In this way, crimes and impunity have originated what we may call a new psychopathology. It has been defined as "the study of the ailments of the soul." This definition is related to medicine as the concept of disease and to philosophy when referring to the soul; it is obvious that the alterations we have mentioned here go far beyond the field of medicine.

Our experience deals with the study of the uniqueness of each person, the expression and the consequences suffered in their mental functions, which confer upon them their own essence, their own individuality. Each person suffers, behaves, and lives according to his or her inner self and the relations with the other, with the world. This human trauma has upset reality, which has turned into tragedy, horror, the unthinkable, for not knowing the truth.

In each person, intelligence, thought, conscience, and affectivity are interdependent, and each one, supported by memory and language, supposes and encompasses the others. All of them have been formed during the process of experiencing, learning, and knowing. In the psychic trauma produced by crime, all these functions are deeply altered. This experience leaves no words, no possible language to express what has been suffered. There is only silence and bewilderment. To paraphrase Virginia Woolf, in these crimes against humanity the infinite strangeness of the human condition comes true.

Language finds here multiple difficulties: to understand the incomprehensible and find an explanation for what has occurred, as well as the impossibility of communicating something that cannot be verbalized, that cannot be expressed, let alone translated into psychopathological terms. Silence predominates. Most of the victims and their relatives have lost to some extent their capacity to communicate.

Yet if the victims have no words to relate the drama lived, neither do the therapists find words to understand, conceptualize, and describe what the victims have experienced. There is no code to give a name to the conduct of the perpetrator: destruction, brutal tortures, death, murder, missing persons, clandestine burials, rape, perversion, and impunity. In brief, dissolution of the person, violation of the individual's comprehension of self, and of the why and who.

Within the therapy that we initiated 25 years ago, we perceived that, confronted with the victims' silence, we did not have either words or categories to name the violence between humans, despite its ancestral existence, nor to describe symptoms or consequences for the person as a whole. Taking into account that which is not conceptualized, and because it is linked to horror, cannot be described, language became very weak and insufficient for expressing actual experiences and the feelings induced by them: pain, sufferings, sorrows, outrage, impotence, and guilt. Persons and families we have treated have lost a fundamental characteristic of human beings: the capacity to communicate with others. With crime and impunity, the "outside" remains deeply altered since the proof of reality no longer exists. In this way, the domain of perception is loaded with aggression and fright. Death can be a concrete reality, with its destructive connotation, or uncertainty in the case of disappearances.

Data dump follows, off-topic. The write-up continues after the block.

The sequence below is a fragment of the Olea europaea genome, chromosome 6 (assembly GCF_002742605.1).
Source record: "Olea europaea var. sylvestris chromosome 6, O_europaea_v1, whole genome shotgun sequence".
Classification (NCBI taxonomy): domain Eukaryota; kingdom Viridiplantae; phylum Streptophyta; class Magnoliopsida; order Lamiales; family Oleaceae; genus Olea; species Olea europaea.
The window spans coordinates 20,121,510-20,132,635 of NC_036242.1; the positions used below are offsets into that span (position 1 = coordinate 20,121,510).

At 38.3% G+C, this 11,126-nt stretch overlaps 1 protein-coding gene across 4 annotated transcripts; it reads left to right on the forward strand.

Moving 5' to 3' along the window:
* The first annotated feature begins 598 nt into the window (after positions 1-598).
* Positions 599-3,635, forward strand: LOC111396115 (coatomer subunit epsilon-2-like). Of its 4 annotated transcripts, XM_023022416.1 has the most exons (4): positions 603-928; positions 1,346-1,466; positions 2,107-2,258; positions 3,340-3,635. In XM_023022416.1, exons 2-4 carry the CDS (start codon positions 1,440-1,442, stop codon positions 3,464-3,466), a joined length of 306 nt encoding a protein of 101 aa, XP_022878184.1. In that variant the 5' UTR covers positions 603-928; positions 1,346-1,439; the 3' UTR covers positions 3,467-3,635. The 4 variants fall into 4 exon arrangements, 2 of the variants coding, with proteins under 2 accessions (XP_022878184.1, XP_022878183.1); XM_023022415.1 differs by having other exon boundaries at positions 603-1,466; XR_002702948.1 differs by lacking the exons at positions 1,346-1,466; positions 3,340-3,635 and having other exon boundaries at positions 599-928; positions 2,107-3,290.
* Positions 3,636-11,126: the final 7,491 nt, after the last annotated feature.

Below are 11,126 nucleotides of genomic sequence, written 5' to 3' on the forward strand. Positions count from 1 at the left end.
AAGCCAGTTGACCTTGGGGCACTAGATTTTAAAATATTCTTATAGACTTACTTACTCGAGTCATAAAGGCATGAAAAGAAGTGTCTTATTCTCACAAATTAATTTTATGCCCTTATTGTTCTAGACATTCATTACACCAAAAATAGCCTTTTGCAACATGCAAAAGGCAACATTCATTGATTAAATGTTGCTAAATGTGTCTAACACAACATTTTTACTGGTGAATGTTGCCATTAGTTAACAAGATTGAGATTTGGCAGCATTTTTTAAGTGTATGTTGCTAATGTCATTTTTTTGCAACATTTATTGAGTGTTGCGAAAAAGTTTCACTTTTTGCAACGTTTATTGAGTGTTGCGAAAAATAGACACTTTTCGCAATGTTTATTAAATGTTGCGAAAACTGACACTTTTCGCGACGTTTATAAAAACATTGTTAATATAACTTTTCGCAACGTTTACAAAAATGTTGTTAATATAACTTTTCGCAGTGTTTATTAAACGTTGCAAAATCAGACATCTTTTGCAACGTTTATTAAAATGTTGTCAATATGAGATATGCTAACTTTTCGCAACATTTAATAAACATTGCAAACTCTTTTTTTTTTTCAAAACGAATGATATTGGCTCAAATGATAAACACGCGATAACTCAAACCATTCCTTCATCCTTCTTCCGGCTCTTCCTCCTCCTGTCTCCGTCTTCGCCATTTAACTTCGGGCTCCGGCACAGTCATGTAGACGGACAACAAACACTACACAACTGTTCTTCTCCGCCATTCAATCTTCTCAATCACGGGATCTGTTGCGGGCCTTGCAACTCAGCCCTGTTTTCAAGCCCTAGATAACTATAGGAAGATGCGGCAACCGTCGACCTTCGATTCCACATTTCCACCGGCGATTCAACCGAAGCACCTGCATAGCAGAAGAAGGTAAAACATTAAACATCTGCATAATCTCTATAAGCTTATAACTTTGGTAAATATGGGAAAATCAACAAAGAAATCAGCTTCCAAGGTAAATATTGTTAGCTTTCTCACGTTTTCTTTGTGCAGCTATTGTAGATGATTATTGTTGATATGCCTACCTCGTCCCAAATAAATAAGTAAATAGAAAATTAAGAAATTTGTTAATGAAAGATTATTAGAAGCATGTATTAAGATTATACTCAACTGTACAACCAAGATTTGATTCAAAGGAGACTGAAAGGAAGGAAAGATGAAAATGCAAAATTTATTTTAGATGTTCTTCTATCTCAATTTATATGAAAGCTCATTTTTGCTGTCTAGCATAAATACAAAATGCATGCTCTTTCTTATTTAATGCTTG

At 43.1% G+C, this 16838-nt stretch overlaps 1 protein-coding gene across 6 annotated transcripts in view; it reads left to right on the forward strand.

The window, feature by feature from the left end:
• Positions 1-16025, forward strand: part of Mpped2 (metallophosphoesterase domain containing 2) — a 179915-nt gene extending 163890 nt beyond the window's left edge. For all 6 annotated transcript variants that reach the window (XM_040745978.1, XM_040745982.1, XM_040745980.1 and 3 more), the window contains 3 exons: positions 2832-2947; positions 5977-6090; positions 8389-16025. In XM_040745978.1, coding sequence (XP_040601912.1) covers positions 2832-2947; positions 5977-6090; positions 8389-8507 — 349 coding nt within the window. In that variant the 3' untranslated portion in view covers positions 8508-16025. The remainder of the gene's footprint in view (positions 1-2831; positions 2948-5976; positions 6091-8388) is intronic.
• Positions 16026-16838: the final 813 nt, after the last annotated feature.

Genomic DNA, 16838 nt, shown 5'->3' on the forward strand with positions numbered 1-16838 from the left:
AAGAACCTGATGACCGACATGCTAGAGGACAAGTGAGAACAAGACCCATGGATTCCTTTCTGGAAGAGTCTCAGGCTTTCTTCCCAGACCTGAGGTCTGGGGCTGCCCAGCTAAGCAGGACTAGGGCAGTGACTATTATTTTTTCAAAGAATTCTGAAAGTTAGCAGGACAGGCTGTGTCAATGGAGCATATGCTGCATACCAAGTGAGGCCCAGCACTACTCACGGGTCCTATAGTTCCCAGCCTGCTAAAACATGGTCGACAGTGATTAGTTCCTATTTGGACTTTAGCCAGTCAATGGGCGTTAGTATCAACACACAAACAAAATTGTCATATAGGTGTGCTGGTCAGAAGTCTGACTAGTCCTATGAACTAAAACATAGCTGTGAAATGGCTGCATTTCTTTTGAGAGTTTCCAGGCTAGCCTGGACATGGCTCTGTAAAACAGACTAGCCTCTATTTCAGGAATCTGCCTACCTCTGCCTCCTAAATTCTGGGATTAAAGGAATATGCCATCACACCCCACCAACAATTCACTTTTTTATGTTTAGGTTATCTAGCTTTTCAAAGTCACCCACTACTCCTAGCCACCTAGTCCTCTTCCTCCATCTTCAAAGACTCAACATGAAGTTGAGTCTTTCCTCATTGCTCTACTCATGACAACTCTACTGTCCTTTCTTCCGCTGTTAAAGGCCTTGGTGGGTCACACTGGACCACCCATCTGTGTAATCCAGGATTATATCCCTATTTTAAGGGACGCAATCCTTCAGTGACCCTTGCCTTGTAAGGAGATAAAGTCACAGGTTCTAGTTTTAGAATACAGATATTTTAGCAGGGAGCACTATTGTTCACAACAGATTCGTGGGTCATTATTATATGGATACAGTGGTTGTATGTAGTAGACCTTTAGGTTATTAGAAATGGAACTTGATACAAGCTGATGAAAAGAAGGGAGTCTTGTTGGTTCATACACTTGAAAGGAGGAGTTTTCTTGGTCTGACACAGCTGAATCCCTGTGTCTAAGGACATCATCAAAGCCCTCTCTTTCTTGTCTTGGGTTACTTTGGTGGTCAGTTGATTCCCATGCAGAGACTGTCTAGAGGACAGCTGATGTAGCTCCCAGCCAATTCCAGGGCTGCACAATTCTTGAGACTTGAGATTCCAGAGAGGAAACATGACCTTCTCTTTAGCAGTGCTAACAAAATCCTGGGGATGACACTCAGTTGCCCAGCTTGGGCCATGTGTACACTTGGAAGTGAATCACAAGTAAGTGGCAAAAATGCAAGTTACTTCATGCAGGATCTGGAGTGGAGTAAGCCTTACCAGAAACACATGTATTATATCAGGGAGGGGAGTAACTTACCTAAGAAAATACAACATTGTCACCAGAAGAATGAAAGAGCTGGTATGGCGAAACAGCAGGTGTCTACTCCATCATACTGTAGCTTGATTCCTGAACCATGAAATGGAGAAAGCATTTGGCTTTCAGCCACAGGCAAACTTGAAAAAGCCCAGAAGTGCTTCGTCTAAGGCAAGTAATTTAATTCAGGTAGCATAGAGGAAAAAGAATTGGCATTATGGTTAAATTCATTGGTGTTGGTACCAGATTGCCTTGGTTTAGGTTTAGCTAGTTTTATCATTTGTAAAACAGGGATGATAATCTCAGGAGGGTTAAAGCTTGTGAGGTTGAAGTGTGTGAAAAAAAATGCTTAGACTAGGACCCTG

Classical psychopathology has described the troubles of perception (illusions, hailucination, hallucinosis) as brain alterations. The victims of violence-aggression have described the experiences lived and the behavior of the torturers as "unreal," "hallucinating," "like living a delirium." In these cases the brutal chaos, the anomaly of perception, is produced in the outside. In most of the people we have treated, the psychic representation of the experience is perverted, fragmented, and often unreal in its inexorable reality.

In turn, as stated before, memory presents very particular disorders. In most of our patients the mechanisms of memory retention have predominated over those of oblivion; this may be due to the huge affective load involved in the psychic trauma.

The conscious mind loses its points of reference and we verified that, at the acute stage, all the patients showed quantitative and qualitative troubles, from an extreme decline, as in stuporous states, to hyperconsciousness; or from a distorted interpretation of reality to delirium. At a given moment, there always was some dissociation of consciousness, especially when impunity was involved.

When there has been trauma, affectivity -- which always confers a subjective feeling to the experience lived -- remains fixed in the negative pole of emotions. Pain, sorrow, sadness, disgust, repulsion, phobia, and perversity pervade the pleats of the inner self and reappear when some particular situation recalls the trauma.

7. Creation of Commissions of Truth and Reconciliation: Achievements and Shortcomings

With the passage of years, the military regimes of Latin America gradually initiated the so-called transition periods. Different forms of "Commissions of Truth" were created and laws until then unknown in the region were promulgated: laws of amnesty and impunity, peculiar juridical instruments to achieve -- it was said -- reconciliation.